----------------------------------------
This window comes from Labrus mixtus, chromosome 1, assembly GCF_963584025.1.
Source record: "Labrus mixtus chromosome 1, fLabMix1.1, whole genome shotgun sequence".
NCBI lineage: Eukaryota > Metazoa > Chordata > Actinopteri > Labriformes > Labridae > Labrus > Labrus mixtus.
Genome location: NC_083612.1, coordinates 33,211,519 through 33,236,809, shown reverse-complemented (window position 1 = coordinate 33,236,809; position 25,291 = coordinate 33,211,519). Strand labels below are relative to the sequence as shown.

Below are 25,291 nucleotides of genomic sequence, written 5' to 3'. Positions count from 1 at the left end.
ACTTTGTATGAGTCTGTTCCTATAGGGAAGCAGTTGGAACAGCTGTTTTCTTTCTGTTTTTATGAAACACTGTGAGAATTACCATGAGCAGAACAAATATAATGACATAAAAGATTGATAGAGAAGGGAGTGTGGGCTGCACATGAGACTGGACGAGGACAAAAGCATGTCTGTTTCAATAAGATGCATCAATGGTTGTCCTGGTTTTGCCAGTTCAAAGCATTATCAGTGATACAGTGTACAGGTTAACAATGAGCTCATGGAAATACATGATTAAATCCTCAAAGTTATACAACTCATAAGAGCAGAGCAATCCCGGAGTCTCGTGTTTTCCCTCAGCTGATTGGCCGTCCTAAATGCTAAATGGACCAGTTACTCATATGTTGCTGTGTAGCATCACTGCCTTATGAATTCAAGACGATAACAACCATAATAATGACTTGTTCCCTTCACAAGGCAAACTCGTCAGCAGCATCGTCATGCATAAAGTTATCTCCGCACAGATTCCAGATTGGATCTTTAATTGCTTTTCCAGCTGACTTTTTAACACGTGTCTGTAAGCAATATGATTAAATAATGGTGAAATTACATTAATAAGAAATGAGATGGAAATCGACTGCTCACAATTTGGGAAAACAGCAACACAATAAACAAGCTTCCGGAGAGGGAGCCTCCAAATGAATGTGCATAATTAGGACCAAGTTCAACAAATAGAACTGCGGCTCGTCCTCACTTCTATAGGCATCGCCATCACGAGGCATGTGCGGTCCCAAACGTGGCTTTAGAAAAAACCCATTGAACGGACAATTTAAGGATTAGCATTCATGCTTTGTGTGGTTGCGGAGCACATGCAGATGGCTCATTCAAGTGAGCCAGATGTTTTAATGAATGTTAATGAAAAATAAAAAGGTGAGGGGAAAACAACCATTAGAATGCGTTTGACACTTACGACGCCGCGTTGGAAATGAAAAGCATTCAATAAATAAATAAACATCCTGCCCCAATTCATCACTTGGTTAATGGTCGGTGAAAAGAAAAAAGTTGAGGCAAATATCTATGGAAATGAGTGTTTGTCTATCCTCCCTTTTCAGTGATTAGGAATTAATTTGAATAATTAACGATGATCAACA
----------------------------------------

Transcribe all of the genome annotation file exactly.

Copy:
This window comes from Labrus mixtus, chromosome 1, assembly GCF_963584025.1.
Source record: "Labrus mixtus chromosome 1, fLabMix1.1, whole genome shotgun sequence".
NCBI lineage: Eukaryota > Metazoa > Chordata > Actinopteri > Labriformes > Labridae > Labrus > Labrus mixtus.
Genome location: NC_083612.1, coordinates 33,211,519 through 33,236,809, shown reverse-complemented (window position 1 = coordinate 33,236,809; position 25,291 = coordinate 33,211,519). Strand labels below are relative to the sequence as shown.

Below are 25,291 nucleotides of genomic sequence, written 5' to 3'. Positions count from 1 at the left end.
ACTTTGTATGAGTCTGTTCCTATAGGGAAGCAGTTGGAACAGCTGTTTTCTTTCTGTTTTTATGAAACACTGTGAGAATTACCATGAGCAGAACAAATATAATGACATAAAAGATTGATAGAGAAGGGAGTGTGGGCTGCACATGAGACTGGACGAGGACAAAAGCATGTCTGTTTCAATAAGATGCATCAATGGTTGTCCTGGTTTTGCCAGTTCAAAGCATTATCAGTGATACAGTGTACAGGTTAACAATGAGCTCATGGAAATACATGATTAAATCCTCAAAGTTATACAACTCATAAGAGCAGAGCAATCCCGGAGTCTCGTGTTTTCCCTCAGCTGATTGGCCGTCCTAAATGCTAAATGGACCAGTTACTCATATGTTGCTGTGTAGCATCACTGCCTTATGAATTCAAGACGATAACAACCATAATAATGACTTGTTCCCTTCACAAGGCAAACTCGTCAGCAGCATCGTCATGCATAAAGTTATCTCCGCACAGATTCCAGATTGGATCTTTAATTGCTTTTCCAGCTGACTTTTTAACACGTGTCTGTAAGCAATATGATTAAATAATGGTGAAATTACATTAATAAGAAATGAGATGGAAATCGACTGCTCACAATTTGGGAAAACAGCAACACAATAAACAAGCTTCCGGAGAGGGAGCCTCCAAATGAATGTGCATAATTAGGACCAAGTTCAACAAATAGAACTGCGGCTCGTCCTCACTTCTATAGGCATCGCCATCACGAGGCATGTGCGGTCCCAAACGTGGCTTTAGAAAAAACCCATTGAACGGACAATTTAAGGATTAGCATTCATGCTTTGTGTGGTTGCGGAGCACATGCAGATGGCTCATTCAAGTGAGCCAGATGTTTTAATGAATGTTAATGAAAAATAAAAAGGTGAGGGGAAAACAACCATTAGAATGCGTTTGACACTTACGACGCCGCGTTGGAAATGAAAAGCATTCAATAAATAAATAAACATCCTGCCCCAATTCATCACTTGGTTAATGGTCGGTGAAAAGAAAAAAGTTGAGGCAAATATCTATGGAAATGAGTGTTTGTCTATCCTCCCTTTTCAGTGATTAGGAATTAATTTGAATAATTAACGATGATCAACA